Did you have any idea you can see Europe’s most southern glacial formations in the alpine environment of Bulgaria’s Pirin Mountains?
True, they may pale in comparison to mighty ice bodies like the Aletsch Glacier in the Swiss Alps or the Perito Moreno Glacier in Argentine Patagonia, but they’re still the southernmost glacial masses you can find in Europe, at the latitude of Rome, Corsica and Barcelona!
Lying at altitudes above 2,600 and 2,400 metres respectively, the two small glaciers (scientifically called glacierets) are the Banski Suhodol Glacier and the Snezhnika Glacier. They’re located in Pirin’s highest reaches, in the Big Cauldron (Големия казан, Golemia kazan) cirque under the mountain’s tallest peak Vihren and at the foot of the breath-taking vertical Koncheto ridge.
Now, these two Bulgarian glaciers are not some random patches of snow that have happened to stay intact over a summer or two. Fed by avalanche snow, indications are that they’ve been in existence ever since the Little Ice Age! This means that they’re 500 years old, at least. And the hundred-year firn ice of Snezhnika has been measured to be at least 11 metres thick!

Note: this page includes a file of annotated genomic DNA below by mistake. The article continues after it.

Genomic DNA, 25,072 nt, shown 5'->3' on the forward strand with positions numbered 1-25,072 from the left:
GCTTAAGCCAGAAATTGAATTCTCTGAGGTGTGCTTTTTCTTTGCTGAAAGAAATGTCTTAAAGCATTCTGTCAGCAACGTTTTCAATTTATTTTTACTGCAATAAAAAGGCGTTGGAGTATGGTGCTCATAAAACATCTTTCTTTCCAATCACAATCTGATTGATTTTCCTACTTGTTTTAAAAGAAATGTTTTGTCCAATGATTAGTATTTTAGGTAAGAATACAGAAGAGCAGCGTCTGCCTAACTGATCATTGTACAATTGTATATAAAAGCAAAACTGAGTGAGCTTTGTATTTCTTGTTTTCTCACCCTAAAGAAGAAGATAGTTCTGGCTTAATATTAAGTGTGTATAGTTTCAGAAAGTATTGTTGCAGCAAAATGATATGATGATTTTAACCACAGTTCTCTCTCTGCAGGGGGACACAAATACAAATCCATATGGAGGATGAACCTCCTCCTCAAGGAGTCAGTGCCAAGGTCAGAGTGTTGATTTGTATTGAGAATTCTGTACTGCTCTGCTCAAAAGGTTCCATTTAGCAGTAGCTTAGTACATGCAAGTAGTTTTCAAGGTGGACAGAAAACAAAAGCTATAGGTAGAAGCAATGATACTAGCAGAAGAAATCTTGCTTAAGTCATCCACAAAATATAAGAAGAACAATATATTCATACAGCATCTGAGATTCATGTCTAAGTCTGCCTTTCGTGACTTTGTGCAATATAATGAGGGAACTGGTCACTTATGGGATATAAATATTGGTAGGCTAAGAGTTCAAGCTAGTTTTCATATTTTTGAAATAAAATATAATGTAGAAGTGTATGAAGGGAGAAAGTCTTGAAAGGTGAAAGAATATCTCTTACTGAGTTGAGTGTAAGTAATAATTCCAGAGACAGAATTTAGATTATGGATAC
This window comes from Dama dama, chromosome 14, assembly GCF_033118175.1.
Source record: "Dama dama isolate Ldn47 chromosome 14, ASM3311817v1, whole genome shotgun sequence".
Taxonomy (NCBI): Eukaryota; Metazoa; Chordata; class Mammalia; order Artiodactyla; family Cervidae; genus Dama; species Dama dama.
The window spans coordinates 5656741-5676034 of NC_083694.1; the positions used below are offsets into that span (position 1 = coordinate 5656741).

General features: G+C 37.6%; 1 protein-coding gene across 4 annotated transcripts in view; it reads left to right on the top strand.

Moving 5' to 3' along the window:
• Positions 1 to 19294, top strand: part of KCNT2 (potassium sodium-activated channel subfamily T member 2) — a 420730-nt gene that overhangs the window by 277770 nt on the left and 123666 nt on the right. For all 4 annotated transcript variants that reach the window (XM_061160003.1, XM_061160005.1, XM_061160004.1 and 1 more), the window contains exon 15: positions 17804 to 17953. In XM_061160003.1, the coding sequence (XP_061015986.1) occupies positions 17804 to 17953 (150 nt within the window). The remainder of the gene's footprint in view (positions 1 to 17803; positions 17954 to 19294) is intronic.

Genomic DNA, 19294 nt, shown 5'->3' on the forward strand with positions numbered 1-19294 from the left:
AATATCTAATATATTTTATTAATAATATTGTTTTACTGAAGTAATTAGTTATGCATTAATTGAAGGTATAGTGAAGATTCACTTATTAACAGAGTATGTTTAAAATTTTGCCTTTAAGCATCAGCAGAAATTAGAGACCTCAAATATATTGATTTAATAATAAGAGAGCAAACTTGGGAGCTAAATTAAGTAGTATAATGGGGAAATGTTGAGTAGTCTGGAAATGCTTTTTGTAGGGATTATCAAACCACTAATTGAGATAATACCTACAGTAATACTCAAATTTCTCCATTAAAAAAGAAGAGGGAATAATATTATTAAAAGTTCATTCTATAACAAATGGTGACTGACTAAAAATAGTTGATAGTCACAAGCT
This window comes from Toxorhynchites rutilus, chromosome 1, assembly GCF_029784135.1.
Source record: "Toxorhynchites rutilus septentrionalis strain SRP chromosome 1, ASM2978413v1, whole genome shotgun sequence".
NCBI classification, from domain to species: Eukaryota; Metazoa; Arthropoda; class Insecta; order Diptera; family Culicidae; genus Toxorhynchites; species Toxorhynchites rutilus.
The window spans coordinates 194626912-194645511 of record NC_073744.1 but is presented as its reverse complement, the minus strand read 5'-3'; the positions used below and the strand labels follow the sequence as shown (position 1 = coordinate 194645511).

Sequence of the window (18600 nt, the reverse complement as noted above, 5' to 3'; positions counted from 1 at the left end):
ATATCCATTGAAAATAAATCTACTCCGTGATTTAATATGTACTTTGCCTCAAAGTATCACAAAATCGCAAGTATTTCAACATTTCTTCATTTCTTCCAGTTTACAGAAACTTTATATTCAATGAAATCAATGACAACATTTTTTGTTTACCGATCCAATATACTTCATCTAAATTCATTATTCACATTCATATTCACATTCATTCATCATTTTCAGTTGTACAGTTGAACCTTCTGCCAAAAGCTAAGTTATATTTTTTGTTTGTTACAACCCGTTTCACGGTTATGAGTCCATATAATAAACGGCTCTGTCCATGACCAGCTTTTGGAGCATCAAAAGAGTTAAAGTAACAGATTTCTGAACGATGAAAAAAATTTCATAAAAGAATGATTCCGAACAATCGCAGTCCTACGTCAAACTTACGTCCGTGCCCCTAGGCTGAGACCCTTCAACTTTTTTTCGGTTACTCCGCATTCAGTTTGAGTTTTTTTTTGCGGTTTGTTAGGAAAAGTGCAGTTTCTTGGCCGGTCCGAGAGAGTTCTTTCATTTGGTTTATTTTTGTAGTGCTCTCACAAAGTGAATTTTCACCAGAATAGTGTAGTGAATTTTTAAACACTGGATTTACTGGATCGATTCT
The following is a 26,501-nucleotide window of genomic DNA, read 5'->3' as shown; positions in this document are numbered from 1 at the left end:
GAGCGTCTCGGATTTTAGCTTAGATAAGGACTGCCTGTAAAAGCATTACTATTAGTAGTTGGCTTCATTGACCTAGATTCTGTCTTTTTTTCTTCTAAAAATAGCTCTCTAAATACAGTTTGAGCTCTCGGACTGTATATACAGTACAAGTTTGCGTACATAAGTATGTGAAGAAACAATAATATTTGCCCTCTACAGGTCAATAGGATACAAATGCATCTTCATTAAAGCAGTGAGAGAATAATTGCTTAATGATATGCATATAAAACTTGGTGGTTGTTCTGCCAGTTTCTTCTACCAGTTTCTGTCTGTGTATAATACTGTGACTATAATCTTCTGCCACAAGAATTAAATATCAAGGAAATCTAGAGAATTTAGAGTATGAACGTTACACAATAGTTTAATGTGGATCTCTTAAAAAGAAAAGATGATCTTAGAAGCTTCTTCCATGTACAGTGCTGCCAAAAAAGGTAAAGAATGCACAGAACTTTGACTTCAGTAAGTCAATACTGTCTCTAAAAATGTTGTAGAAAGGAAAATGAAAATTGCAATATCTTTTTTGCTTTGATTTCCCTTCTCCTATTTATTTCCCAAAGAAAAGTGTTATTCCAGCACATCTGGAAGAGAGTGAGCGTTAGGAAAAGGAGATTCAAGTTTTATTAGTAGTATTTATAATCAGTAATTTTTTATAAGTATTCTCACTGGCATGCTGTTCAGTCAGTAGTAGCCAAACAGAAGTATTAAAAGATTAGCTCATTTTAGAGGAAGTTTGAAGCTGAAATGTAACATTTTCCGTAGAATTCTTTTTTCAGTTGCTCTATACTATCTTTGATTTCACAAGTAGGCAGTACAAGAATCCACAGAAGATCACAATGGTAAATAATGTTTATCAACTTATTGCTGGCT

While access to the larger Banski Suhodol Glacieret may be quite hard, with its position under the inaccessible marble slopes of Koncheto, the Snezhnika ice formation can easily be visited via the main hiking trail from Banderitsa Hut up towards Vihren Peak (at 2914 metres). And you can very often see mountain goats scaling the centenary ice of Snezhnika and the nearby rocks, making for an unforgettable sight of Bulgaria’s mountain fauna!